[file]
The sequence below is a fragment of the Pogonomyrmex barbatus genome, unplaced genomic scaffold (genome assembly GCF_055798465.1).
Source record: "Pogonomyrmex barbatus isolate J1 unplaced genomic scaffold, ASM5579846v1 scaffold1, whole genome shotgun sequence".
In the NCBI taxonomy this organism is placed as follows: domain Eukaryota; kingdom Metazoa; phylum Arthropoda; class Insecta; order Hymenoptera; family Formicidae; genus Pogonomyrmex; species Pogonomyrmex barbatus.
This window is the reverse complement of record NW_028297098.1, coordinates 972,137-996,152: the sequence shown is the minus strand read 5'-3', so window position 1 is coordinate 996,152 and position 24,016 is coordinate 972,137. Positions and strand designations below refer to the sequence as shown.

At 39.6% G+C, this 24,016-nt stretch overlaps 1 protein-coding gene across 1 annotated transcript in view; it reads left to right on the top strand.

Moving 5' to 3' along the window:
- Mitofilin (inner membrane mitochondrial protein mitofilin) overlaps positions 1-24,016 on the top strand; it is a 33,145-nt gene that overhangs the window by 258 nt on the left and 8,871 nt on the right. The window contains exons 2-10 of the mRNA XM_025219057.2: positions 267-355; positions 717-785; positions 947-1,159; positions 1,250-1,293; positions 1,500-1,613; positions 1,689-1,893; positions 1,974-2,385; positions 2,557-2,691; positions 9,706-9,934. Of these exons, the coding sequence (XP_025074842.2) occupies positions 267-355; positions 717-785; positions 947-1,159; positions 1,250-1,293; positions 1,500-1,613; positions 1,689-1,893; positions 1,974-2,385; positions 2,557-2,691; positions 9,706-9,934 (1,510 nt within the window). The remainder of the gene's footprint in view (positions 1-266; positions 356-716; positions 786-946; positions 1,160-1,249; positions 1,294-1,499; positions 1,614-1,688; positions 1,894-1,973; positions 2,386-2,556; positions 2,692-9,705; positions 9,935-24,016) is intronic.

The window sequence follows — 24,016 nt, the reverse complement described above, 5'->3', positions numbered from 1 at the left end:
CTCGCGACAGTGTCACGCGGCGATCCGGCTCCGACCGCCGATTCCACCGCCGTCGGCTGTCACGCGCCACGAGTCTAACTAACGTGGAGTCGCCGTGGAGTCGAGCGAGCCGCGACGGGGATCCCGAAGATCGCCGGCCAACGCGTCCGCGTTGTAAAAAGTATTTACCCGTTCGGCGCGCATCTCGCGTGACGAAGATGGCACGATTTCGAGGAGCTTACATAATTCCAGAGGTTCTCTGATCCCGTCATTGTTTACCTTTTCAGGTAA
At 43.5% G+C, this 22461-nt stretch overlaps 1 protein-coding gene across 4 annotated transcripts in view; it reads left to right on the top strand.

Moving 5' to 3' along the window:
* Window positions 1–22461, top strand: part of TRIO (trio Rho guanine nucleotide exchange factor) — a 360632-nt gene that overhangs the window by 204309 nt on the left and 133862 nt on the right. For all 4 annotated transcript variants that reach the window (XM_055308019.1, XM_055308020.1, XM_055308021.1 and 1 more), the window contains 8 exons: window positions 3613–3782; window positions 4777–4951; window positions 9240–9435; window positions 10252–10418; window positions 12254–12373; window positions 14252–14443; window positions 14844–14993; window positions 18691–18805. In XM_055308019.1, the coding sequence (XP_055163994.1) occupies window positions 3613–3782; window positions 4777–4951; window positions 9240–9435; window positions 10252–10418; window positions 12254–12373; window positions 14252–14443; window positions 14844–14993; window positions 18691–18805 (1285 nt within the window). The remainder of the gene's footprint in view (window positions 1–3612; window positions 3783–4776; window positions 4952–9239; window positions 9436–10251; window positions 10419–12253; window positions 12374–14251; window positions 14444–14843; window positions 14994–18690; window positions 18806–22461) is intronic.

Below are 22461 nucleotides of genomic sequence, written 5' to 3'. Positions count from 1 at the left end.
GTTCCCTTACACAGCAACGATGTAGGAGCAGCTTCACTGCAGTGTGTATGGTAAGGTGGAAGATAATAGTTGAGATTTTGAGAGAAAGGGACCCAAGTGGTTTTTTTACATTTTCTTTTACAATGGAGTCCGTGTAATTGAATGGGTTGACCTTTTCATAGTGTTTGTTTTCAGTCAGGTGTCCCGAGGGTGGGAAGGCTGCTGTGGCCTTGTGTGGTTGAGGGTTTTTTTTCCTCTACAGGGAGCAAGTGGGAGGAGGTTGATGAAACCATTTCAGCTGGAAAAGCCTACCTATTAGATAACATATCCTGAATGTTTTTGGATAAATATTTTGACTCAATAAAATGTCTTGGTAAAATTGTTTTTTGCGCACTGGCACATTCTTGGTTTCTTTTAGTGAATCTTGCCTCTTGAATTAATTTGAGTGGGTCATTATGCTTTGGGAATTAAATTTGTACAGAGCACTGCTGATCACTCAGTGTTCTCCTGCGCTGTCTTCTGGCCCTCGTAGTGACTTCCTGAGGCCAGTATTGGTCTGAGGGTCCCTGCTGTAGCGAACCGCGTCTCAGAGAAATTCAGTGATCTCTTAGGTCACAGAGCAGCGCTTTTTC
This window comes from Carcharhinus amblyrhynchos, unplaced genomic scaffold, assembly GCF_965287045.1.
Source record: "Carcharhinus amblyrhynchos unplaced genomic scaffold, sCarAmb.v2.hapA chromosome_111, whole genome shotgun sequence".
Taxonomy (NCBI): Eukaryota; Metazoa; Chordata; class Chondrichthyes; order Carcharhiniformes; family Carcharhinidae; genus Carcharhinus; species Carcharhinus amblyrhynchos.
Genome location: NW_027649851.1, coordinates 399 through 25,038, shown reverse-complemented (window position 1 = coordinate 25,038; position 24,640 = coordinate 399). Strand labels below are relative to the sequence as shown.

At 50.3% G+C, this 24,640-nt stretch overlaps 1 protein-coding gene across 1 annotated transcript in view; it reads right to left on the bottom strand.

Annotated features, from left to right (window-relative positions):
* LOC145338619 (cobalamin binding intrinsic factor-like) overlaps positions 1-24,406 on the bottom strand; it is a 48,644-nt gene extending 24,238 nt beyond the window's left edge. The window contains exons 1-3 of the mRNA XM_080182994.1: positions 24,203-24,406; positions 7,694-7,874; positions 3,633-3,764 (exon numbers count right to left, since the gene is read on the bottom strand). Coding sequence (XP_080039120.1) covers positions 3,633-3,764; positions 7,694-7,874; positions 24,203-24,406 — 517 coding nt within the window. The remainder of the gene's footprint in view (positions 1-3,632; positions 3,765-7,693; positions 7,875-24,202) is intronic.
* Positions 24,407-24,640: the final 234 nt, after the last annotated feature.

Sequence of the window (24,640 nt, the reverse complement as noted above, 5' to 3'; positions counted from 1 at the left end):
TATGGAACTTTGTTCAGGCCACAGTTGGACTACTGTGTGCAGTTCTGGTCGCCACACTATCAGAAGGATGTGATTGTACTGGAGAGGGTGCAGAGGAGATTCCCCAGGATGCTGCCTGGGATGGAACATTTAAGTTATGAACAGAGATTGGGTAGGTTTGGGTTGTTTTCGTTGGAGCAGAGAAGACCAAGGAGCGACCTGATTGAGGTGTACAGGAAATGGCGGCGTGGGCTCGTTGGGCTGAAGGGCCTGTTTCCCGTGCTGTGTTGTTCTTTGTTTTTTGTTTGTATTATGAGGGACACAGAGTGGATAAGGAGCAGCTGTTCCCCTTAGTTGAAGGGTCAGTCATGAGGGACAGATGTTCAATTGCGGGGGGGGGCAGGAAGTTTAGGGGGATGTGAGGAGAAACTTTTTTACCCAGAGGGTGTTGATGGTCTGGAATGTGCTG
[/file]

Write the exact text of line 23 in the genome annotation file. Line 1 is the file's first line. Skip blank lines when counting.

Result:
Sequence of the window (24,640 nt, the reverse complement as noted above, 5' to 3'; positions counted from 1 at the left end):